Can Someone Please Beg Google to Make Their Search Engine Useful Again?

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This morning, James Joyner wanted to check up on Mitt Romney’s claim that he’s always forthrightly repudiated birther claims:

Alas, with Google, Bing, and Yahoo all having switched their algorithms to prioritize recent pages, all my searches for “Romney: Obama born in America” turned up page after pages of stories about the present controversy. That frankly makes no sense; if I wanted that, I’d search Google News rather than the main search engine.

I suppose that complaining about this does no good. The algorithms are tweaked to maximize advertising revenue, and returning lots of recent hits is what does that. But it sure does make Google nearly worthless for non-news searches.

Programmers almost unanimously seem to hate “switches,” the ability to turn features on and off. That goes double for complicated features, like the age weighting in a search algorithm. The reason for this dislike, generally speaking, is that switches are ugly and prone to proliferation. Marketing yahoos like me are always begging for them because some customer or another is bending our ear about it, and if you give in, then before long you have a UI that’s a mile-long collection of checkboxes and radio buttons. Designers prefer more elegant UI solutions, and I don’t blame them.

And yet….can someone please beg Google for a switch to turn off the preference for recent results? Hell, the Advanced Search page lets me choose things like reading level and file type. Why not add some kind of slider similar to the Safe Search option that allows me to weight results by how recent they are? Or maybe tweak the “Last Update” so you can exclude new results as well as old ones. As things stand now, Google becomes close to useless whenever a new event swamps their results.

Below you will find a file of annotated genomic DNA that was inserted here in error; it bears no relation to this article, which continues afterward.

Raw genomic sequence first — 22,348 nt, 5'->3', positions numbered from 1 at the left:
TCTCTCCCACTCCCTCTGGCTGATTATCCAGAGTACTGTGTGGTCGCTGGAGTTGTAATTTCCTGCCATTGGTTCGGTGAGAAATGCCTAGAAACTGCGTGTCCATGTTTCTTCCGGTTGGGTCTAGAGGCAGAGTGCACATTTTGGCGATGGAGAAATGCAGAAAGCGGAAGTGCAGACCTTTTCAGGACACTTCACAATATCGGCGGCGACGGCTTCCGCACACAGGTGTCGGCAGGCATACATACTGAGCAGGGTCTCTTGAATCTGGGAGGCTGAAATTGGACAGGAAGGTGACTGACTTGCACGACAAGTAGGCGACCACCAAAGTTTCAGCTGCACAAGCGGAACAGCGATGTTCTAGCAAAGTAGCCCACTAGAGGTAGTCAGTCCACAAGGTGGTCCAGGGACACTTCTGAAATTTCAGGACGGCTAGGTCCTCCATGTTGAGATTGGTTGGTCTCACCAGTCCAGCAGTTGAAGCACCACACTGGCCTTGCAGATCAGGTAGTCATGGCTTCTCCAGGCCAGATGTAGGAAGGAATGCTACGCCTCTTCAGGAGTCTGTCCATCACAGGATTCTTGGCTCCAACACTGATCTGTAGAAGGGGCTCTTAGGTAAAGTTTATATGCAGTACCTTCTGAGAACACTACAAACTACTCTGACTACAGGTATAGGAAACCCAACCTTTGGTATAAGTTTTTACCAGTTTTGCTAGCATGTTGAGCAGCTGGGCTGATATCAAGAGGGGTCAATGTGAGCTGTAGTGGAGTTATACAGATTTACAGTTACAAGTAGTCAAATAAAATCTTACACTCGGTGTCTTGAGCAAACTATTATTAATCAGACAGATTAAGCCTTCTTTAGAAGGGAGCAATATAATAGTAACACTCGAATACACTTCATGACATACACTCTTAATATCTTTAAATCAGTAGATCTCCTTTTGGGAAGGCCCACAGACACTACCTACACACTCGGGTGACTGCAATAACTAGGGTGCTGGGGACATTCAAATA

As for Romney, who cares? Sure, he’s not a birther himself. He’s just willing to pander to them. Is anyone surprised?

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DEMOCRACY DOES NOT EXIST...

without free and fair elections, a vigorous free press, and engaged citizens to reclaim power from those who abuse it.

In this election year unlike any other—against a backdrop of a pandemic, an economic crisis, racial reckoning, and so much daily bluster—Mother Jones' journalism is driven by one simple question: Will America move closer to, or further from, justice and equity in the years to come?

If you're able to, please join us in this mission with a donation today. Our reporting right now is focused on voting rights and election security, corruption, disinformation, racial and gender equity, and the climate crisis. We can’t do it without the support of readers like you, and we need to give it everything we've got between now and November. Thank you.

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